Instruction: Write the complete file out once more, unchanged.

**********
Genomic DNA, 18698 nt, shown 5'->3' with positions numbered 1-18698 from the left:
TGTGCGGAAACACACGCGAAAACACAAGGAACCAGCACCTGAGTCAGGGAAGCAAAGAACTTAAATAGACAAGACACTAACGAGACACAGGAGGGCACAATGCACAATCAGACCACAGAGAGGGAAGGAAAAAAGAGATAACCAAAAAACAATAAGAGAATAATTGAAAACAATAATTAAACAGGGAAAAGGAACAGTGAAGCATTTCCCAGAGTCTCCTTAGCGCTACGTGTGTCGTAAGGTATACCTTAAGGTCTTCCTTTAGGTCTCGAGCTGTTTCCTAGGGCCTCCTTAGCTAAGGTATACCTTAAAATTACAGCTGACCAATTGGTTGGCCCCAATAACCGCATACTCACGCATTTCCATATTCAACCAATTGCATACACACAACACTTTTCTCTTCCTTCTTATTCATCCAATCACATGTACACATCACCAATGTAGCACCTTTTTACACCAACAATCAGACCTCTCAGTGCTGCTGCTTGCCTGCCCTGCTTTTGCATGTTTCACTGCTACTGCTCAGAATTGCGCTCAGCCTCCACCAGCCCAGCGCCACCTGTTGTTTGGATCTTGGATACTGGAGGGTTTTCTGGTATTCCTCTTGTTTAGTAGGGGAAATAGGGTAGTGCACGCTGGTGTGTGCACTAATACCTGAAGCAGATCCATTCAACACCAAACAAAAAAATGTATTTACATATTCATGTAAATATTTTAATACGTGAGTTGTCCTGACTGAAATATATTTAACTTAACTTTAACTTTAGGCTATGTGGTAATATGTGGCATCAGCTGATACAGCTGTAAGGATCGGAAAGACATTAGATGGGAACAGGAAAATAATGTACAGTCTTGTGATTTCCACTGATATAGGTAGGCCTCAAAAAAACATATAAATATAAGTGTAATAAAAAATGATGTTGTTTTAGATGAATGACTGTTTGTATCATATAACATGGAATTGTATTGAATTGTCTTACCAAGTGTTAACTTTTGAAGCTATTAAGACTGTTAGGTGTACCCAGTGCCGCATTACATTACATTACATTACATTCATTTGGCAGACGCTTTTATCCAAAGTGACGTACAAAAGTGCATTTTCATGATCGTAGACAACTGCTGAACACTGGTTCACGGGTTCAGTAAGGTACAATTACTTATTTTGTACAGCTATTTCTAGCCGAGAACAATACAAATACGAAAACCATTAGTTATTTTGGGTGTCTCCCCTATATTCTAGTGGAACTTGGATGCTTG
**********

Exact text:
Genomic DNA, 18698 nt, shown 5'->3' with positions numbered 1-18698 from the left:
TGTGCGGAAACACACGCGAAAACACAAGGAACCAGCACCTGAGTCAGGGAAGCAAAGAACTTAAATAGACAAGACACTAACGAGACACAGGAGGGCACAATGCACAATCAGACCACAGAGAGGGAAGGAAAAAAGAGATAACCAAAAAACAATAAGAGAATAATTGAAAACAATAATTAAACAGGGAAAAGGAACAGTGAAGCATTTCCCAGAGTCTCCTTAGCGCTACGTGTGTCGTAAGGTATACCTTAAGGTCTTCCTTTAGGTCTCGAGCTGTTTCCTAGGGCCTCCTTAGCTAAGGTATACCTTAAAATTACAGCTGACCAATTGGTTGGCCCCAATAACCGCATACTCACGCATTTCCATATTCAACCAATTGCATACACACAACACTTTTCTCTTCCTTCTTATTCATCCAATCACATGTACACATCACCAATGTAGCACCTTTTTACACCAACAATCAGACCTCTCAGTGCTGCTGCTTGCCTGCCCTGCTTTTGCATGTTTCACTGCTACTGCTCAGAATTGCGCTCAGCCTCCACCAGCCCAGCGCCACCTGTTGTTTGGATCTTGGATACTGGAGGGTTTTCTGGTATTCCTCTTGTTTAGTAGGGGAAATAGGGTAGTGCACGCTGGTGTGTGCACTAATACCTGAAGCAGATCCATTCAACACCAAACAAAAAAATGTATTTACATATTCATGTAAATATTTTAATACGTGAGTTGTCCTGACTGAAATATATTTAACTTAACTTTAACTTTAGGCTATGTGGTAATATGTGGCATCAGCTGATACAGCTGTAAGGATCGGAAAGACATTAGATGGGAACAGGAAAATAATGTACAGTCTTGTGATTTCCACTGATATAGGTAGGCCTCAAAAAAACATATAAATATAAGTGTAATAAAAAATGATGTTGTTTTAGATGAATGACTGTTTGTATCATATAACATGGAATTGTATTGAATTGTCTTACCAAGTGTTAACTTTTGAAGCTATTAAGACTGTTAGGTGTACCCAGTGCCGCATTACATTACATTACATTACATTCATTTGGCAGACGCTTTTATCCAAAGTGACGTACAAAAGTGCATTTTCATGATCGTAGACAACTGCTGAACACTGGTTCACGGGTTCAGTAAGGTACAATTACTTATTTTGTACAGCTATTTCTAGCCGAGAACAATACAAATACGAAAACCATTAGTTATTTTGGGTGTCTCCCCTATATTCTAGTGGAACTTGGATGCTTG